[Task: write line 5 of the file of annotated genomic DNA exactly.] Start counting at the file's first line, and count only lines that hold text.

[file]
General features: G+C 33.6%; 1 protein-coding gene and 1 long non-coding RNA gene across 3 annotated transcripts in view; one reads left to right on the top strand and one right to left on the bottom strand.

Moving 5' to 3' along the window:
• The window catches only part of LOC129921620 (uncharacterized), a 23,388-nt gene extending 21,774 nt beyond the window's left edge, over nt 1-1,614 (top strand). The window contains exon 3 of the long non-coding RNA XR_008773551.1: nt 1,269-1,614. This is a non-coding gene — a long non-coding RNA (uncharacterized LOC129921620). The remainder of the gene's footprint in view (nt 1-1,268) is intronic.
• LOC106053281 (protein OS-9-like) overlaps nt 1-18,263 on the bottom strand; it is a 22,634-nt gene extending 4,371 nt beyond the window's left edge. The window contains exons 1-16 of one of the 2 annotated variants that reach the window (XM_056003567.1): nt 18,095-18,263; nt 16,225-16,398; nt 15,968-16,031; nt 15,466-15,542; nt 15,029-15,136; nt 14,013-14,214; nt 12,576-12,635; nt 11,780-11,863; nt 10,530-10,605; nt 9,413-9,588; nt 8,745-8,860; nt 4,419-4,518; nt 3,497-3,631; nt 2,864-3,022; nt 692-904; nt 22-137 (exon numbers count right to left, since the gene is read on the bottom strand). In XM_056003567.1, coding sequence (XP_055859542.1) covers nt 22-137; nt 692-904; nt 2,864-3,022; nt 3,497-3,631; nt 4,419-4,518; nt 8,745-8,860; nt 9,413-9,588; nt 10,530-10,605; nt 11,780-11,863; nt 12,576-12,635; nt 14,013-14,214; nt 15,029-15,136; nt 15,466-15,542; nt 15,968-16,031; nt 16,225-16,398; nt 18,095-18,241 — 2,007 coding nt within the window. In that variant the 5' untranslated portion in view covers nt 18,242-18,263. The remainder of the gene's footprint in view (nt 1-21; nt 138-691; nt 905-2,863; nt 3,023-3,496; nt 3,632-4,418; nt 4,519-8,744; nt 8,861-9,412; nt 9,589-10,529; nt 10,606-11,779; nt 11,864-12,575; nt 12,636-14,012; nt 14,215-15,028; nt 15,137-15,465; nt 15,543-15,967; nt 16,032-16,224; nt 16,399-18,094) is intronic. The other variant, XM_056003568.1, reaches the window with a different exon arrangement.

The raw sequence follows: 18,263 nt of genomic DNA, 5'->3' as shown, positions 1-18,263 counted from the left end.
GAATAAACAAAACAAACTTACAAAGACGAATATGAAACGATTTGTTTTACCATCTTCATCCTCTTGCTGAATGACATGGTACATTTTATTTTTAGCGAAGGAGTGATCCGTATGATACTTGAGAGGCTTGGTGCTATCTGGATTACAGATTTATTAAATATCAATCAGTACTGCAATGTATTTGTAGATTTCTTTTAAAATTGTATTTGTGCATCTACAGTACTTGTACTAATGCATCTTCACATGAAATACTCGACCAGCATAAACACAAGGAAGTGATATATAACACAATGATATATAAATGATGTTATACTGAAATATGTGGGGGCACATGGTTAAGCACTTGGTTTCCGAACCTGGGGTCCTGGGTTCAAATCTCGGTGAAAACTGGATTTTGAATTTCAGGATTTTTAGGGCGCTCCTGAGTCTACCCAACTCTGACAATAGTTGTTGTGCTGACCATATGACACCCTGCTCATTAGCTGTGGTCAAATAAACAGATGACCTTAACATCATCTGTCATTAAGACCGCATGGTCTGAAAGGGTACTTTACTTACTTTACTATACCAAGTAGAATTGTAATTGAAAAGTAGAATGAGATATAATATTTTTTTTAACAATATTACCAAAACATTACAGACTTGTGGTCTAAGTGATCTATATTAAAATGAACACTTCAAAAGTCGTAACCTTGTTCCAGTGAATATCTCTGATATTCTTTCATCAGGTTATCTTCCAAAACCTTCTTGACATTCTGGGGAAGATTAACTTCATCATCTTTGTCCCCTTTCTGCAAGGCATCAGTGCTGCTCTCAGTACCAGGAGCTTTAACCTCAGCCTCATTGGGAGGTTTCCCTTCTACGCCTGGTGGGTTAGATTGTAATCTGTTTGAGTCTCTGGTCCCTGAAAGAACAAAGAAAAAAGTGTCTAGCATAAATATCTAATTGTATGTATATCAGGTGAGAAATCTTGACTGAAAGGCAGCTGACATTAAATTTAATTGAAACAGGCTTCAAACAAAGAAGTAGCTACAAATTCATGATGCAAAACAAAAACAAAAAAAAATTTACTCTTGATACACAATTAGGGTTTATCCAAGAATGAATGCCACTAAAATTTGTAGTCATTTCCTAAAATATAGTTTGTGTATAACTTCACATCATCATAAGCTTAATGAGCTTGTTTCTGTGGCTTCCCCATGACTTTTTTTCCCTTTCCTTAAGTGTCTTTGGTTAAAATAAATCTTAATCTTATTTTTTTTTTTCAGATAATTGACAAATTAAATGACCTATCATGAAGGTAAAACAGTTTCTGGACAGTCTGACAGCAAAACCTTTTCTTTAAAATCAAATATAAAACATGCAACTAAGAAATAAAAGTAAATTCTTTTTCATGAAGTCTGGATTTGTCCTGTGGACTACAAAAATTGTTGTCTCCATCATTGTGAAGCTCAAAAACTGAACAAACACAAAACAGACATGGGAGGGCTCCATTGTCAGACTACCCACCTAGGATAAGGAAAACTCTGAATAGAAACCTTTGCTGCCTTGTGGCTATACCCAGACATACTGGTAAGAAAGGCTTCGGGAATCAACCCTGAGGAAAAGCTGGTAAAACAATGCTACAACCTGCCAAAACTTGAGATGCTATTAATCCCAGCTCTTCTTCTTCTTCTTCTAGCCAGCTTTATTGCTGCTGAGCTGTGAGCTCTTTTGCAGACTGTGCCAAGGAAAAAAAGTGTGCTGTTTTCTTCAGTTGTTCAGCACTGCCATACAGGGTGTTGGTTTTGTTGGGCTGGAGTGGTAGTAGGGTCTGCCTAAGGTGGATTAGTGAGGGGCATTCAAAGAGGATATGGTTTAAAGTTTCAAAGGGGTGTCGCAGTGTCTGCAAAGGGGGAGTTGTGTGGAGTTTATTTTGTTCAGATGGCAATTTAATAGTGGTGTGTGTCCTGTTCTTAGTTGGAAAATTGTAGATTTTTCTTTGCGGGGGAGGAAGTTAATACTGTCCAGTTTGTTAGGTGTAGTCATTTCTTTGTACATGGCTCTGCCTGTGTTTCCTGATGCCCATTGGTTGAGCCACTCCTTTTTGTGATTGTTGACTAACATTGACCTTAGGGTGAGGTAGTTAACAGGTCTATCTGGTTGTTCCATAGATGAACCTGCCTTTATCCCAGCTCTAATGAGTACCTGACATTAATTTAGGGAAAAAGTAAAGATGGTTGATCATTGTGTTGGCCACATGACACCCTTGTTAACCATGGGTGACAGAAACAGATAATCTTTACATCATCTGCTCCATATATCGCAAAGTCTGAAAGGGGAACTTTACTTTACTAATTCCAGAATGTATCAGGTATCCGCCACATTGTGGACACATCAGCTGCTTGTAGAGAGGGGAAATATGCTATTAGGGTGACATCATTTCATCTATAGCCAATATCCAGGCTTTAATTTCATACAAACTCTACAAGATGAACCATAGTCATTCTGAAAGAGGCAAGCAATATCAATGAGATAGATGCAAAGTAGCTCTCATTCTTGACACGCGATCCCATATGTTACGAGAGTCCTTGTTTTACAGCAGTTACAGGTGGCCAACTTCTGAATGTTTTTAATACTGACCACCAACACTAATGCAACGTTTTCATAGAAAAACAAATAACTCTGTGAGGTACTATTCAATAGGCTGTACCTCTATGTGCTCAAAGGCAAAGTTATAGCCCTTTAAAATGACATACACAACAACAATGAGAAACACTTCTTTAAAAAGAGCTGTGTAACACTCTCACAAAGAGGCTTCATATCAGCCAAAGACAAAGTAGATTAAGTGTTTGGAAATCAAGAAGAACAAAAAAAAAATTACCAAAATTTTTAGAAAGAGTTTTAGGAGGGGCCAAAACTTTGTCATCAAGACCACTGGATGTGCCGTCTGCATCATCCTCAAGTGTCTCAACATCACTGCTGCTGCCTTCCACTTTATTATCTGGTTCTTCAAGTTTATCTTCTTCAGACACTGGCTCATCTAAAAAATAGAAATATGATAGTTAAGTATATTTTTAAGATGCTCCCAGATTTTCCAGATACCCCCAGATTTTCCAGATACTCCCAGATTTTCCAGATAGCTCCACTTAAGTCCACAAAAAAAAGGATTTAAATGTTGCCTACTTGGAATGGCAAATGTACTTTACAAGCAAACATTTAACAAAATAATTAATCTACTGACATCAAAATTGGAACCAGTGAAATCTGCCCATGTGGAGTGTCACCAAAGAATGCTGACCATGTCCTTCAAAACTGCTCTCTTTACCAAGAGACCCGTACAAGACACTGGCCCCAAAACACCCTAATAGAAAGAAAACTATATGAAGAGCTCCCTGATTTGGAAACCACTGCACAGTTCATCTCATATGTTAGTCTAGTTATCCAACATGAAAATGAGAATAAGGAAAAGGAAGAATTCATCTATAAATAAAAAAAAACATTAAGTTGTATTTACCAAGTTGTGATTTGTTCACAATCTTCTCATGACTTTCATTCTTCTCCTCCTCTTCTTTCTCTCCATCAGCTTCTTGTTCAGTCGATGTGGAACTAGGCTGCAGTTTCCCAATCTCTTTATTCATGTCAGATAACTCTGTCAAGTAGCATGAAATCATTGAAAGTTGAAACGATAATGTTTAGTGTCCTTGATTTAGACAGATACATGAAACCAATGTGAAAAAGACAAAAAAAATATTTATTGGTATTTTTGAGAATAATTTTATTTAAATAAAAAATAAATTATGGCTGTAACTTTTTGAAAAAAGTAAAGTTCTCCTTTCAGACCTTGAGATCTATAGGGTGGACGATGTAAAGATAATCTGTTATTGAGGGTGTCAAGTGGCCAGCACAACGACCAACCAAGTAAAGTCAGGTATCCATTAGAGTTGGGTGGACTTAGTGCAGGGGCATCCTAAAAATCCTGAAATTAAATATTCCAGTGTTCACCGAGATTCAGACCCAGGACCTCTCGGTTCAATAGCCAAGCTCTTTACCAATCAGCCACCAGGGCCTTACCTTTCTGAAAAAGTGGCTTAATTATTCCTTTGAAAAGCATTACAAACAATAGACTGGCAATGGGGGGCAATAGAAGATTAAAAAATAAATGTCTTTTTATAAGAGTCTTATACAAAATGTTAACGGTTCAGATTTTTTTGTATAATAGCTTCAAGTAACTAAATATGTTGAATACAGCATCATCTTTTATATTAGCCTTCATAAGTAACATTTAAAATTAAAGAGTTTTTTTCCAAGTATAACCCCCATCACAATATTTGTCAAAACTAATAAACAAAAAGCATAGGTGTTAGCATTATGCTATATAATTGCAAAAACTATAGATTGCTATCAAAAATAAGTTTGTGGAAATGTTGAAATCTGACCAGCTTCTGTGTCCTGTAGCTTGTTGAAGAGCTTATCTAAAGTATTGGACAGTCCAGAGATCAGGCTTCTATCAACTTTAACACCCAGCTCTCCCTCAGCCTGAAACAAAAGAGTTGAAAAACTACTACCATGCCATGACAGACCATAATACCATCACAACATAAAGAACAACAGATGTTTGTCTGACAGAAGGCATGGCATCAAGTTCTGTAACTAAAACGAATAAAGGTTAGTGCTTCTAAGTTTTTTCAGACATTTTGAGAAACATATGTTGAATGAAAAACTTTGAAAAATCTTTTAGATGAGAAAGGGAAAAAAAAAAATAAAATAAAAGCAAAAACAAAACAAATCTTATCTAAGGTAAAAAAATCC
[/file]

The raw sequence follows: 18,263 nt of genomic DNA, 5'->3' as shown, positions 1-18,263 counted from the left end.